By now, we've all gotten used to seeing buildings that once were fast-food spots recycled into something like Wing-a-Ding-Ding or Mamma's House of Hummus. In a world with not enough places like that and too many fast food joints, that's a good thing. But sometimes that same sort of process works differently, and an old, yea, even ancient place sheds its skin and emerges the same but not quite the same.
In old Carondelet, now re-styled the Patch, at the corner where Michigan turns into Ivory sits Schoemehl's South Side Grill. It's a corner tavern, the decor updated some but not obnoxiously we're-so-hip so. The sun pours in through large windows, but the bar somehow still has that tantalizing dark air of quiet noonday drinking. And they've begun to refer to the area in the back as the beer garden rather than the patio, a fine touch of The Real Thing.
Still, in the old days, the taverns that operated here wouldn't have had salads beyond perhaps potato salad, or, in later years, slaw. And they surely wouldn't have had a house dressing made of avocados. It adorns the Signature Salad, a tower of greens, chicken, a bit of black bean-corn relish and a little tomato, and absolutely charms with its jade-green mysteries.
Then there are the wings. It was a surprise to see a casual place like this with an actual Presentation of chicken wings. And then we thought, "Eight bucks for four wings?" But they're huge and they're delicious. Smoked a little and then flash-fried and glazed, they look almost lacquered in their glossiness. Still moist despite all this attention, they're faintly sweet, and a drizzle of what seems to be Asian chile sauce, spicy but not dangerous, just offers a little bit of contrast. They're not Buffalo wings at all, but they're darn good. The dill-laced dip is unnecessary, but hold onto it if there are house-made chips or fries coming, because it's pretty darn tasty, too.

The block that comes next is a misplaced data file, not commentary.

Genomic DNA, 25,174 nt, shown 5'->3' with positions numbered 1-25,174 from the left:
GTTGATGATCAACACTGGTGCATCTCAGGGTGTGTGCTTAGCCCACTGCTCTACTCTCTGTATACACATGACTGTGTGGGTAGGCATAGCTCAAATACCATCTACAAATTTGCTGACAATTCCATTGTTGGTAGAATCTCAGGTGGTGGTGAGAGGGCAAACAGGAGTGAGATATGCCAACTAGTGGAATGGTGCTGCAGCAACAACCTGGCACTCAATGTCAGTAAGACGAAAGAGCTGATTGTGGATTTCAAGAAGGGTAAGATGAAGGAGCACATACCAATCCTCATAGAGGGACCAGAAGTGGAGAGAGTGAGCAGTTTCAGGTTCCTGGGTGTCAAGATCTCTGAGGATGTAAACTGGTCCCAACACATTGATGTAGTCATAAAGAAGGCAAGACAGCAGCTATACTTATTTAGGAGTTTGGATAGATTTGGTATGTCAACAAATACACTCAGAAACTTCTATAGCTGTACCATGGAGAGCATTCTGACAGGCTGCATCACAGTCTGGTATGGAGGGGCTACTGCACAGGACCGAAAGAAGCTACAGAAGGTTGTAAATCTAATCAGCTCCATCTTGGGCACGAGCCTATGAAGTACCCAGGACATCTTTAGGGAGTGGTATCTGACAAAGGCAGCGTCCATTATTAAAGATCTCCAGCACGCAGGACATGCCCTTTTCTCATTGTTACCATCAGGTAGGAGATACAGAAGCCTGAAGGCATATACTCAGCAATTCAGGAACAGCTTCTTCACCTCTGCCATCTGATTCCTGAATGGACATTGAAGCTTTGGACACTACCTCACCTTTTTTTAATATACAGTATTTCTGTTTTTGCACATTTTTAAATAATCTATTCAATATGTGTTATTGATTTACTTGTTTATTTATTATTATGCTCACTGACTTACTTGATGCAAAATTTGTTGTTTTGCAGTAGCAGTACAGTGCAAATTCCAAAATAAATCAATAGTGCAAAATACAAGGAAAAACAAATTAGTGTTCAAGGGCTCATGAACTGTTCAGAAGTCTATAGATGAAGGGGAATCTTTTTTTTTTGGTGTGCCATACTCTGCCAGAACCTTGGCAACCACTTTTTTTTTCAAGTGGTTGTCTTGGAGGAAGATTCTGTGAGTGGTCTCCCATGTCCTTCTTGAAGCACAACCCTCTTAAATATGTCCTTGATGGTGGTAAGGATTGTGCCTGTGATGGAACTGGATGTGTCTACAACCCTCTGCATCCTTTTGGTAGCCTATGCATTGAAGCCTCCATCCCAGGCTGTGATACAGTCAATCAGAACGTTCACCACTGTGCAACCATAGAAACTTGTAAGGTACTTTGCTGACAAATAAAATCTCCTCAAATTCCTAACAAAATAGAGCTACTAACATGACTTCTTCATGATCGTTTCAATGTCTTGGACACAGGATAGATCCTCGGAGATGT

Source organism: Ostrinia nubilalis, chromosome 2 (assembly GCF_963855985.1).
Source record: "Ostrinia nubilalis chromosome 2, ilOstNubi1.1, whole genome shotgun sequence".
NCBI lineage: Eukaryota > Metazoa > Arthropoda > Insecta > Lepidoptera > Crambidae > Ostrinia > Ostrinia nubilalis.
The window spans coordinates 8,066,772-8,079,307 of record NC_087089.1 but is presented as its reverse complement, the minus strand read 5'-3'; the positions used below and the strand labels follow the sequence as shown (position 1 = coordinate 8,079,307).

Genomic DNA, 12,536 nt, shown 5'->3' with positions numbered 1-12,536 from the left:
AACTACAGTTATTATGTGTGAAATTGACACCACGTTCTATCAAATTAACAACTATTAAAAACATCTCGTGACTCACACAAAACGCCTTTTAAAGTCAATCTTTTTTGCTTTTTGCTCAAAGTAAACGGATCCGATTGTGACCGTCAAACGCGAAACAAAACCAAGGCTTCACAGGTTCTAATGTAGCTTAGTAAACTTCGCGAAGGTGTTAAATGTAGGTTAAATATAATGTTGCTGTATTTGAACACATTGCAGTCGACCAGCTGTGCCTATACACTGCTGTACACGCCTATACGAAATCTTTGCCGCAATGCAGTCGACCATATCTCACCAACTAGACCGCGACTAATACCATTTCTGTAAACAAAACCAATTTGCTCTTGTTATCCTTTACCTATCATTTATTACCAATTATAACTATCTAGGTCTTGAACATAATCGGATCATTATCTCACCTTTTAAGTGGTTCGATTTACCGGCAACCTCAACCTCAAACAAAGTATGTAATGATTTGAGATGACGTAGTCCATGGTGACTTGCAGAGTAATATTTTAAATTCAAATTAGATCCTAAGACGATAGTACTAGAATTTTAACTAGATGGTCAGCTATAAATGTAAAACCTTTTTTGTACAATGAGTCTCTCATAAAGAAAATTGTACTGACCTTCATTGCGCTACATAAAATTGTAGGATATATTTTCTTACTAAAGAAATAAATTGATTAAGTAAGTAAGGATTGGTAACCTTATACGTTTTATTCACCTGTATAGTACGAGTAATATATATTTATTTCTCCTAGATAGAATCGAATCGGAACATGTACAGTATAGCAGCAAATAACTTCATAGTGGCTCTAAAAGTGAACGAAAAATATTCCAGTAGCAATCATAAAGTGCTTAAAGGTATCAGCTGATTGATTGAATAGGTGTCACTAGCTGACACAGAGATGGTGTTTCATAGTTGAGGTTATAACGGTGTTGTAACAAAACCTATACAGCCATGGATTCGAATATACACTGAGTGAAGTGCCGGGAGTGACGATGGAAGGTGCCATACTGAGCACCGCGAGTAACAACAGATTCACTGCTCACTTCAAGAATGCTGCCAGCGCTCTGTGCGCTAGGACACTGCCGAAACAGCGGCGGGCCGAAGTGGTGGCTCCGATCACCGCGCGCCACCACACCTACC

The only sub-par thing we tried was the South of the Border burger, with queso jack cheese (their phrase) and pickled jalapenos. Ordered medium-rare, it was cooked beyond pink all the way through. Still, it was pretty juicy and cheese and jalapenos pump up almost anything this side of sponge cake.